The Lesson of Iraq

"Let us not forget that our essential policy interests are identical with those of the Arabs"

Hussein has shown his awareness of this fact by his concentration on repression and his preoccupation with security. Allegedly, he keeps a helicopter ready for a quick getaway, and even his bullet-proof Cadillac is driven not by a Jordanian but by an English driver. As Benjamin Wells reported in the New York Times:

The King, tough old Premier Samir el-Rafai and his closest Bedouin aides have stationed 20,000 troops in Amman itself. They are purging the army units and civilian population ' with increasing severity. The prisons are bulging and normal administration of the country has virtually halted.

This reliance upon force can only intensify and aggravate the underlying causes of the present situation. This is of course a Jordanian problem, but our close alliance with Hussein, which probably will not save him for long, will necessarily involve us in his fall. Our lavish expenditures of money or even, in yet another crash program, our use of force can have no future. Our policy has been reduced to a mere holding action.

There are those who agree with this analysis but who also say, "True, we are in a mess, but how do we get out without a terrible loss of face? If we simply ditch Hussein, our friends will never again rely upon us." It is gratuitous to point out that this might have been considered some time ago. To start from this moment, one must draw the sort of distinction made in the Observer in an editorial on July 27. "We [the British] now have a moral obligation to ensure the personal safety of King Hussein and those of his supporters whose lives might be endangered, but it does not extend to maintaining him on the throne indefinitely against the wishes of his people." Surely no democracy can accept such an obligation.

If this is an immediate and expensive problem in Jordan, it is likely to be a coming, even more expensive problem in the Arabian peninsula. To Kuwait, Qatar, Bahrain, and Saudi Arabia now are spreading currents of thought, emotions, and new desires similar to those which have so agitated the rest of the Middle East in recent years. Arabism or Arab nationalism has already shown itself to be sufficiently strong in Saudi Arabia to force the virtual abdication of King Saud following the abortive attempt by the latter to have President Nasser assassinated. But it should be realized that at least as revolutionary a force in these lands as Nasser's Voice of the Arabs is the image of America presented in our own propaganda, in our movies, and at the installations of our oil companies. And, as in Iraq, a new middle class of merchants, technicians, and professional men is growing. The better the governments, the faster such groups will grow.

If these governments do not evolve politically, if they continue to want to ride the airplane of Western-style progress and yet retain paternalism, they cannot avoid losing the loyalty of their subjects. It is, of course, with the recognized governments that we must deal; we cannot and should not foster revolutionary movements even if they are movements toward our style of government. However, we need not go to the sort of extreme we have seen in Jordan, where our identification with the old regime is complete. If we are again caught relying, as we did in Iraq, on the inertia of the status quo, we will again be caught in the hatred of the people.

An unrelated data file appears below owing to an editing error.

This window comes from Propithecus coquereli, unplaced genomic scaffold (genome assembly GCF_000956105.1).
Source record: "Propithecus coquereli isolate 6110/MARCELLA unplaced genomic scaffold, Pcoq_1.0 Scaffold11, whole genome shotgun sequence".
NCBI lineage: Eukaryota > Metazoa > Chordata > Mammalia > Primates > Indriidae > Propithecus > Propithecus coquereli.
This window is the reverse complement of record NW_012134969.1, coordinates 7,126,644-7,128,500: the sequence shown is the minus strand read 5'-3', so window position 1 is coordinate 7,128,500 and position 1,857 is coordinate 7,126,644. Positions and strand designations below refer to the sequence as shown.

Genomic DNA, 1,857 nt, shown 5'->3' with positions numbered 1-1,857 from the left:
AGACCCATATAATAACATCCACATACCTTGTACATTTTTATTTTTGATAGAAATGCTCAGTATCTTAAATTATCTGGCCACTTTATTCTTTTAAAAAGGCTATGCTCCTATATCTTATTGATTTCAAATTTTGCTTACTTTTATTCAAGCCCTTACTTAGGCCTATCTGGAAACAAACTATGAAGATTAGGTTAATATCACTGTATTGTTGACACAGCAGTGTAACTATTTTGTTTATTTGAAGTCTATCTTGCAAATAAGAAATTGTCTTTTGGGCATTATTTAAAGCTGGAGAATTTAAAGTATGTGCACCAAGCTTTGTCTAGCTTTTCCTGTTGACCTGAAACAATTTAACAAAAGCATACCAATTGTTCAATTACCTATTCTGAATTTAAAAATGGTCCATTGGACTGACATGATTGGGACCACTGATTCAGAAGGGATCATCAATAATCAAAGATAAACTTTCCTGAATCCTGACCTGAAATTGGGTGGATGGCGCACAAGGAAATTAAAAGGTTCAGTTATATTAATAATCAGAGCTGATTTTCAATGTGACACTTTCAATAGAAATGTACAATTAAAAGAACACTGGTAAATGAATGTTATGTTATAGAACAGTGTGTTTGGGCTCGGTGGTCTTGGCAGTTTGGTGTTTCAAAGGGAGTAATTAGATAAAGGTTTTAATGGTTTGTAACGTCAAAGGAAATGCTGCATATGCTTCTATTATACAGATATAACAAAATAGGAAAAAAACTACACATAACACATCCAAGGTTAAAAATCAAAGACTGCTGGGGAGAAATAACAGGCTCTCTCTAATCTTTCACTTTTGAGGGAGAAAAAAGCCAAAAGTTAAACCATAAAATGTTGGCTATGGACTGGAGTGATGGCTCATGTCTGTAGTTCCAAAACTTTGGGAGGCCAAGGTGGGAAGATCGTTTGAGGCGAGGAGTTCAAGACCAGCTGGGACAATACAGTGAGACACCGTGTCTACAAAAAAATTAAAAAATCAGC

The problem of Arab-Israeli relations has been purposely avoided here. It seems to me that significant progress can be made by direct means, but that a lessening of hostility may come as a by-product of a more healthy domestic situation in the several states. Complex enough in itself, the issue of Arab-Israeli relations is rendered impossible of negotiation by the emotional context in which it is viewed. On the Arab side, this is mainly due to the fact that the Arabs regard Israel as the symbol of their inferiority and lack of standing in our eyes. No peace made by a Hussein would be lasting. Where governments gain self-respect and make significant attempts to deal with the pressing domestic problems, a far greater possibility of peace exists.

As we look ahead to what may be a succession of "scissor," revolts in the future, we must also ask ourselves what it is that we have really lost in Iraq. This question does not admit of easy answers, partly because we never decided what was our essential aim there and partly because the situation is still fluid and we may yet influence the course of events to our advantage or disadvantage.

Presented by

The author of What the Arabs Think and co-author of Backdrop to Tragedy, William R. Polk is a member of the center for Middle Eastern Studies at Harvard. As a fellow of the Rockefeller Foundation he lived for several years in the Middle East, and this article was written in an American interval before he returned to the area under discussion. More

William R. Polk served in President John F. Kennedy's administration, where he was the member of the Policy Planning Council responsible for much of the Islamic world, including Afghanistan. He later became professor of history at the University of Chicago and president of the Adlai Stevenson Institute of International Affairs. He is the author of 17 books including Understanding Iraq, Violent Politics and Understanding Iran. He is now at work on a book on Afghanistan to be entitled The Cockpit of Asia. His website is www.williampolk.com.

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